Mistletoe Cut

R 85.00R 690.00

Mistletoe Cut.

Viscum album.

Dosage and Administration

Mistletoe is used as dried leaves, capsules, infusion, liquid extract, and tincture.

As dried leaves: 2-6 grams taken orally three times daily.

As a tincture: 1:5 solution in 40% alcohol, 0.5 ml orally three times daily.

For external use: one part tincture to five parts water. For gout and sciatica, tincture compresses are used on the affected areas daily for one hour.

Available in 100g and 1kg variations.

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Description

Dried Mistletoe Cut (Viscum album)

The ancient Druids of northern Europe and other pagan groups revered mistletoe, particularly when it infected oak trees (a rare occurrence). Over time, this reverence of mistletoe was translated into the Christian ritual of hanging mistletoe over doorways at Christmas. The custom of kissing under the mistletoe may be a remnant of pagan orgies held before mistletoe altars.

The name mistletoe is said to derive from the Celtic word for “all-heal.” This correlates with its historical use for everything from nervous complaints to bleeding to tumors. It is difficult to categorize all of the uses of mistletoe, particularly when one looks at the vast number of uses for this herb in traditional Chinese and Korean medicine. In the early 20th century, Rudolf Steiner created what is known as anthroposophical medicine. This mystical system used a variety of unusual remedies, including special extracts of mistletoe for injection. Steiner helped bring mistletoe into the modern era of scientific research, particularly as a potential treatment for cancer.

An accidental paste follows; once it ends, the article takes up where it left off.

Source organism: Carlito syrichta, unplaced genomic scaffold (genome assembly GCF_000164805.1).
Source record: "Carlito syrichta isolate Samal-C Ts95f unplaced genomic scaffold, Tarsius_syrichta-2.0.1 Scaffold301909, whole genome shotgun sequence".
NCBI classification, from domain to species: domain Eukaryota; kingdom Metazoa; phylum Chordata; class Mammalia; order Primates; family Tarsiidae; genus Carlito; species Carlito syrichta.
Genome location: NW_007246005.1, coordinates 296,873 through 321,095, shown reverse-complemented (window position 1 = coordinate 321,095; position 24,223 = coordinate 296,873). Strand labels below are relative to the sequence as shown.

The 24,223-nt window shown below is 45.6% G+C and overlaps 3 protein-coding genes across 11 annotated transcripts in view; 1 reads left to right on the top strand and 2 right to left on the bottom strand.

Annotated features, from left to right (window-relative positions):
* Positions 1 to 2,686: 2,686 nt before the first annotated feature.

Mistletoe was a sacred plant of the Celtic peoples; the Celts and Gauls called it “all-heal” or “cure-all”.

Shakespeare called mistletoe ‘baleful Mistletoe’, a reference to the Nordic mythology when Baldur, the god of peace and beauty, was slain by an arrow made from mistletoe and then brought back to life by the other Nordic gods.

European mistletoe is also used for heart and blood vessel conditions including high blood pressure, “hardening of the arteries” (atherosclerosis), internal bleeding, and hemorrhoids; epilepsy and infantile convulsions; gout; psychiatric conditions such as depression; sleep disorders; headache; absence of menstrual periods; symptoms of menopause; and for “blood purifying.”

Some people use European mistletoe for treating mental and physical exhaustion; to reduce side effects of chemotherapy and radiation therapy; as a tranquilizer; and for treating whooping cough, asthma, dizziness, diarrhea, chorea, and liver and gallbladder conditions.

The active constituents present in the plant are mistletoe lectins I, II and III (glycoprotein); viscotoxin (protein); galacturonan, arabinogalactan (polysaccharides), and alkaloids.

 

 

Additional information

mis

100g, 1kg